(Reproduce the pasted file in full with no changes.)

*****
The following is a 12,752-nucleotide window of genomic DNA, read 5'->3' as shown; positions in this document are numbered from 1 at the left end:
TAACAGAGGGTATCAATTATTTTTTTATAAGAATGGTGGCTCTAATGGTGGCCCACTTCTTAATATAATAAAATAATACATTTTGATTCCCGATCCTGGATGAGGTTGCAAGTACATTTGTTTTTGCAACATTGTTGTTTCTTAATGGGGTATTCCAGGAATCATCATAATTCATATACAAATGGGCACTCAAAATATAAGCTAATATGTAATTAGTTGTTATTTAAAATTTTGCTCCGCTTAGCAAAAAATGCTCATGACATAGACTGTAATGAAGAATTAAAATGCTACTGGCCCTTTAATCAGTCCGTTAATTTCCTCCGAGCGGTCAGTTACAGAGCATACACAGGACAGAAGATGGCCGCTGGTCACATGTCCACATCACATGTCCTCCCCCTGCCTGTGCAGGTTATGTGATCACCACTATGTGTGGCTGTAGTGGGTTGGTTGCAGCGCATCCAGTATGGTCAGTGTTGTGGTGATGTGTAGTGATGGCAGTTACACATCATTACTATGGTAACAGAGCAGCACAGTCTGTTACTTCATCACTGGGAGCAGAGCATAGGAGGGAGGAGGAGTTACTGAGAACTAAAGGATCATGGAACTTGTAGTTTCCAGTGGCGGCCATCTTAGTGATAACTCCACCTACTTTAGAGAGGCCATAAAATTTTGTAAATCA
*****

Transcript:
The following is a 12,752-nucleotide window of genomic DNA, read 5'->3' as shown; positions in this document are numbered from 1 at the left end:
TAACAGAGGGTATCAATTATTTTTTTATAAGAATGGTGGCTCTAATGGTGGCCCACTTCTTAATATAATAAAATAATACATTTTGATTCCCGATCCTGGATGAGGTTGCAAGTACATTTGTTTTTGCAACATTGTTGTTTCTTAATGGGGTATTCCAGGAATCATCATAATTCATATACAAATGGGCACTCAAAATATAAGCTAATATGTAATTAGTTGTTATTTAAAATTTTGCTCCGCTTAGCAAAAAATGCTCATGACATAGACTGTAATGAAGAATTAAAATGCTACTGGCCCTTTAATCAGTCCGTTAATTTCCTCCGAGCGGTCAGTTACAGAGCATACACAGGACAGAAGATGGCCGCTGGTCACATGTCCACATCACATGTCCTCCCCCTGCCTGTGCAGGTTATGTGATCACCACTATGTGTGGCTGTAGTGGGTTGGTTGCAGCGCATCCAGTATGGTCAGTGTTGTGGTGATGTGTAGTGATGGCAGTTACACATCATTACTATGGTAACAGAGCAGCACAGTCTGTTACTTCATCACTGGGAGCAGAGCATAGGAGGGAGGAGGAGTTACTGAGAACTAAAGGATCATGGAACTTGTAGTTTCCAGTGGCGGCCATCTTAGTGATAACTCCACCTACTTTAGAGAGGCCATAAAATTTTGTAAATCA